For those companies upgrading to Windows 2000, and especially those using Active Directory, it is very important to understand how DHCP and DNS work together to power Windows 2000. In this article, you will learn how to configure DHCP to dynamically collaborate with DNS and WINS in Win2K.
DNS gets dynamic
Under Windows NT, DNS was static and had to be manually altered to make changes. With the advent of Windows 2000, many administrators were elated to hear that it contained a new feature called Dynamic DNS (DDNS). Basically, DDNS, in conjunction with DHCP and Active Directory, can provide secure dynamic updates for your A and PTR records in DNS.
For example, a client machine receives an IP address from DHCP and then DHCP automatically (as long as it is configured to support DDNS) passes along the host information for that machine to the DNS service. This feature alone can save an administrator a lot of valuable time.
Configuring DHCP for dynamic updates
As you can see by the Properties sheet shown in Figure A, you have a number of options to consider when configuring DHCP for dynamic updates.
To access this menu and configure DHCP for dynamic updates:
- Click Start | Programs | Administrative Tools and select DHCP.
- Right-click on the DHCP scope you want to configure and click Properties.
- Click the DNS tab.
- Configure your settings.
- Click OK.
The default in Windows 2000 is for a DHCP client to update A (host name) records and have the DHCP server update the PTR records. If you select the Always Update DNS option, as we have done in Figure A, the DHCP server updates all A and PTR records. If you select the Discard Forward Lookups When Lease Expires check box, when any client lease expires, the DNS entries expire and will be removed. Deselecting the box simply leaves your lookups there.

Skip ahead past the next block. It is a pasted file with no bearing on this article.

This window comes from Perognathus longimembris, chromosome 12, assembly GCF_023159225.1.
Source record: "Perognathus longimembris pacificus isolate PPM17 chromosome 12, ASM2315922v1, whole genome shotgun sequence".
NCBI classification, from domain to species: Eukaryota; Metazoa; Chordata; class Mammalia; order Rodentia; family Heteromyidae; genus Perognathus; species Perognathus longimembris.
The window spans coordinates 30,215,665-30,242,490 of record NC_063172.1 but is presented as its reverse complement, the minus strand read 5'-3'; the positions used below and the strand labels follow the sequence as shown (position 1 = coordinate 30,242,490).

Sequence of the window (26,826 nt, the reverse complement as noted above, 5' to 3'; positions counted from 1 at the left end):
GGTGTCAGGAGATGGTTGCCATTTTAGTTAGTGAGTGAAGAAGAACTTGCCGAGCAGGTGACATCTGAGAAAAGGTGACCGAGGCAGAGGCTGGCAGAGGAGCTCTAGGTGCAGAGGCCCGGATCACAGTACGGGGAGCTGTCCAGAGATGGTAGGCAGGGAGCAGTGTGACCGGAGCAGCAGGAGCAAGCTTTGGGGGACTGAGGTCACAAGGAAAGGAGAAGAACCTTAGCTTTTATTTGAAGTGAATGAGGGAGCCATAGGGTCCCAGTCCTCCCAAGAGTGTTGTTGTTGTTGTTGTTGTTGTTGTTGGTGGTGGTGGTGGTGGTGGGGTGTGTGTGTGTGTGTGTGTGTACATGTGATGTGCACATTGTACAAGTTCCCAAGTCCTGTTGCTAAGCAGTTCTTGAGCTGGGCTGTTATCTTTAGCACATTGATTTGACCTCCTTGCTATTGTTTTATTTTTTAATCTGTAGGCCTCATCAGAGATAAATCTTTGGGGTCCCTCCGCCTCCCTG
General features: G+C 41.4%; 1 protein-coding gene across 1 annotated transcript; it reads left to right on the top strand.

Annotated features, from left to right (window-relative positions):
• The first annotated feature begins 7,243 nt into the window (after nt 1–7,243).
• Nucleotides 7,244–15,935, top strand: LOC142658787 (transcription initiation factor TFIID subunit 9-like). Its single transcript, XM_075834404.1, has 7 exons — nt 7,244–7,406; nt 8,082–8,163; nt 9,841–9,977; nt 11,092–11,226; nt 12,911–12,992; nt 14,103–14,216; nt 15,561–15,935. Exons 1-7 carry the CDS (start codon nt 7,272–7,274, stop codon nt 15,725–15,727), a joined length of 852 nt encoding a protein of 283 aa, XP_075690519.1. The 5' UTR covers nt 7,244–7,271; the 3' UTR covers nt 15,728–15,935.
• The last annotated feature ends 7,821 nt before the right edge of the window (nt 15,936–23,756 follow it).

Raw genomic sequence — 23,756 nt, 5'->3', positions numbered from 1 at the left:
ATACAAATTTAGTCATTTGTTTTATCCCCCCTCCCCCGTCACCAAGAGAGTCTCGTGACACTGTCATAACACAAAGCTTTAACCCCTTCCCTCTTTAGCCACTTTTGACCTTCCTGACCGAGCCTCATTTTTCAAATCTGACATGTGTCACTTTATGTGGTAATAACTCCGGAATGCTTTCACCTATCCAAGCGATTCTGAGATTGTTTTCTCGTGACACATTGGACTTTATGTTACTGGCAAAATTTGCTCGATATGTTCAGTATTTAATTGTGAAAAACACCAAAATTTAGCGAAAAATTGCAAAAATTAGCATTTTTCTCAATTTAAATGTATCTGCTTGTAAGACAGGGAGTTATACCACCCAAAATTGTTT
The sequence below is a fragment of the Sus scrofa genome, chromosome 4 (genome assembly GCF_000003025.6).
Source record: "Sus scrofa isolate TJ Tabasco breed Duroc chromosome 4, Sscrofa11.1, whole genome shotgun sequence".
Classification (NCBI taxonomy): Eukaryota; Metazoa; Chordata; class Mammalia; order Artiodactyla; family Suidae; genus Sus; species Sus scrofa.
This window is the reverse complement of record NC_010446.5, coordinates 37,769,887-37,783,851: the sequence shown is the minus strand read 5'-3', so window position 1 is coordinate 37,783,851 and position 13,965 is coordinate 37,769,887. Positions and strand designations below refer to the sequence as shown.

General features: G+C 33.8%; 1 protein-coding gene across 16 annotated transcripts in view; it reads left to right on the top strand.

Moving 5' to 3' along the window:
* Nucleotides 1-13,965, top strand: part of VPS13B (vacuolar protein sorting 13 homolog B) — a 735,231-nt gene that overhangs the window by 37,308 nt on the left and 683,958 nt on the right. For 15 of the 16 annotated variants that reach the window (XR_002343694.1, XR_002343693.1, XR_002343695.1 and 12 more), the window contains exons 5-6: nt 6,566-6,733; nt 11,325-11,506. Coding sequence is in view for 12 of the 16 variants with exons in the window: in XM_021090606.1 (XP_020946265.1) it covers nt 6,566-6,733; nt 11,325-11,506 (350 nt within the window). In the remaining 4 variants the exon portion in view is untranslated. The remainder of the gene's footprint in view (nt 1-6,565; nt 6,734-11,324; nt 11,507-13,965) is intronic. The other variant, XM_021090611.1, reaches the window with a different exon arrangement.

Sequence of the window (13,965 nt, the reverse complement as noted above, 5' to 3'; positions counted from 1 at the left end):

Finally, selecting the Enable Updates For DNS Clients That Do Not Support Dynamic Update check box causes the DHCP server to always update the PTR record of the client. If you want the A record to be registered, you will need to know the DNS domain name. To perform this function, set your DNS domain name in the DHCP Scope Options, as shown in Figure B.
To configure DDNS:
- Click Start | Programs | Administrative Tools and select DNS.
- Right-click on the zone you want to configure and select Properties.
- In the General tab, choose Yes or No to Allow Dynamic Updates. If AD is installed, you will have an additional option of Only Secure Updates.
- Click OK to close the Properties screen.
When configuring DDNS, you can pause the DNS service and change the zone type, as shown in Figure C.
If you select Active Directory-Integrated, you can choose Only Secure Updates from the Allow Dynamic Updates drop-down list. If AD is not running, your choice is simply Yes or No to allow dynamic updates.
Configuring WINS and WINS-R
Now we can spice things up a little more by introducing WINS and WINS-R into the mix. For the uninitiated, WINS resolves computer names to IP addresses (similar to DNS), and WINS-R provides reverse DNS lookups.
In addition to configuring DDNS, you can configure your DNS server to use WINS for name resolution. To perform this function, open the DNS console, right-click on your forward lookup zone, and select Properties (Figure D).
Choose the WINS tab and enter the IP address of your WINS server. To configure WINS-R, follow the same steps but right-click and choose Properties on the reverse lookup zone (Figure E).
You now know how to properly configure DDNS to dynamically update your DNS records and how dynamic updates will save you from maintaining static mappings. You’ve also learned how WINS can be integrated into this equation and how DHCP and DNS collaborate to make Windows 2000 more dynamic and easier to administer.
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